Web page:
That void may just be our species’ preoccupation with drama and ornamentation regardless of how vile the thing being decorated. Frére’s work exposes this in a beautifully nauseating way. Automated golems spinning and singing for our amusement are beautiful both technologically and aesthetically; but, the very same devices are industrially replicated and disposable kitsch that nauseatingly belch synthesized depreciations of what was once great music.
Frére critiques both art and life in work that pulls us to the poles of pleasure and purpose simultaneously to expose their insidious center. Pop Art knew the seductions of the beautiful and how effectively they could hide a terrifying truth; and any Pop artist worth their 15 minutes would be proud of Sunshine’s insightfulness.
Frére’s use of only found popular culture objects further reinforces the thematic force of her bleak tale. ‘Found objects’ imply that at some point they were discarded, which means that at some point they were consumed. That also implies they were purchased for a purpose and then felt no longer to fulfill that purpose. Whatever temporary meaning they provided was, at some point, found to be vacuous. To quote Madmen, they were “a bandaid on a permanent wound;” and when one bandaid doesn’t work anymore, it’s replaced with another.
Cycles and their poles presume centers around which they circulate, and I think this ‘wound’ is the central part of Frére’s work. It is that around which we circulate, and that which lay at the center between the poles of pleasure and purpose. Theorists at the beginning of the 20th century worried what would take the place of the central binding force of religion if it were gone. Art and philosophy tried to fill the hole and were found wanting; science and technology can’t do it by definition. So not only does our center does not hold, it’s empty. This is the source of our collective wound, it may also be our zeitgeist, and it is the point that Frére makes in every aspect of her exhibition.
It’s not so much the presentation of the absence of value that these figurines, banners, and prints represent that is so unnerving, but rather it’s the complete banalization of value at the foundational level of spirit that spawns such sadness. “People would rather believe a lie than nothing at all” Friedrich Nietzsche said at the close of the 19th century; at the beginning of the 21st, it is all too easy to identify intellectual trends that are content to provide temporary lies in avoidance of nothingness. Humans abhor a void. We have invented the possibility of doing nearly anything technologically, but have done comparatively little with it morally, philosophically, or aesthetically. Instead, by stupendous feats of scientific progress, we run faster in the same tired circles around a center that threatens to swallow us whole.
I do not believe that people want to believe this, I certainly don’t, and I’m sure Sunshine Frére doesn’t either. But, I also think this ‘spirit of the times’ is very real, and is very hard to ignore…at least as a possibility. Not only do I think people want to believe in having a purpose, I think they need to believe; and they need to believe in a purpose attached to something other than that which can be consumed. We are all, in this way, romantics. And there is something inherently romantic about art, and its production.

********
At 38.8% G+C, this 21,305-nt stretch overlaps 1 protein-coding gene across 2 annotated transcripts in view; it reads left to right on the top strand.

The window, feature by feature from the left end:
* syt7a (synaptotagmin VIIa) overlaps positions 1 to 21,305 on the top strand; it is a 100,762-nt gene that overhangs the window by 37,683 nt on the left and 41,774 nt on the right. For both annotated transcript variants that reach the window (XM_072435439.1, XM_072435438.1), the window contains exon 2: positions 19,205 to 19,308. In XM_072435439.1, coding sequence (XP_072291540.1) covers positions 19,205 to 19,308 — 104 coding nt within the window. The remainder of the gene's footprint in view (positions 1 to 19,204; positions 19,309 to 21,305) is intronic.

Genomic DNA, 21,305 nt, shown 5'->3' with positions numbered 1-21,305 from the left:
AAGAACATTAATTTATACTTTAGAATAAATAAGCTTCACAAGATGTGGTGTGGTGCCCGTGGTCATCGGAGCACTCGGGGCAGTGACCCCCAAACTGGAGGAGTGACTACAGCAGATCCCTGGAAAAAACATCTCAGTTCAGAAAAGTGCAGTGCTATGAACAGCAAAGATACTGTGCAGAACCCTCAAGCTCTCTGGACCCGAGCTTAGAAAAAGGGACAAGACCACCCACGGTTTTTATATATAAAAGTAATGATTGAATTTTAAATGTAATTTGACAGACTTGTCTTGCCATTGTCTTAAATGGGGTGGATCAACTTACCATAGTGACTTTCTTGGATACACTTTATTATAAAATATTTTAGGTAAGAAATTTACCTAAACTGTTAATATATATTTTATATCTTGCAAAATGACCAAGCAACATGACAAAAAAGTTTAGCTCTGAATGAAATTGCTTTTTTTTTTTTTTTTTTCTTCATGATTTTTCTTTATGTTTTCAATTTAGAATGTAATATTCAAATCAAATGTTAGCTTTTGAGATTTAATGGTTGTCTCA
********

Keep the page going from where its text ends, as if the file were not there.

I expose my bias: at heart I am a Romantic. I’m a Romantic with a strong inclination toward the pragmatic, but a Romantic nonetheless. I believe in the possibility of achieving something better, both individually and collectively. I like the idea of climbing mountains in your Sunday best, although not the practicality of it. The idea is a good one, but the method needs some more thought.
I think that Cache Cache may very well be an attempt to elevate Romanticism to a new form. There is no parody in this body of work, or pastiche, or pale postmodern irony. This is new Romantic work impossibly blended with Pop; it is Romantic in the classical sense, and Pop of the most contemporary form. These are figures robed in the raiment of Pop, but struggling in true Romantic fashion against the overwhelming forces of their environment. These forces may be invisible, rather than the tangible crashing waves or avalanches with which cranky Germans of centuries past might be more familiar, but they are no less real, powerful, or awe-inspiring. And no less rewarding when overcome.
Frére’s figurines stand, resilient and coated in their industrially coloured and commercially available armour, battered and banalized, but standing still. They are both sad in their inadequacy to the task at hand, and silly in the futility of their effort. They serve not only as pronouncement of our current predicament, but also as testament to our unending pursuit of purpose. They are, as is the entire exhibition, its own self-contained binary. It is a recognition of the way the world is, and the way in which we may want it to be otherwise. It is a reconciliation of opposing forces. Frére makes the superficial world of practical Pop join forces with an idealistic Romantic spirit, and exposes someone who continues to fight, and someone who loves all the various weapons that makes the fight possible.
We still struggle, we still hope, and we still dream; this exhibition is ultimately a reminder of that fact. It is hearteningly appropriate that the musical accompaniment of her yellow clown is My Heart Will Go On. In any fight, we have no choice but to adopt the defenses we have at our disposal, and the commercially available world of popular culture is not only the most readily available, it also has the most ammunition. It may not be the best humans have ever thought or made, but it is uniquely our own, and only need be directed down alternate paths of progress to fill the hole around which it circles.
For all things Sunshine Frére: sunshinefrere.com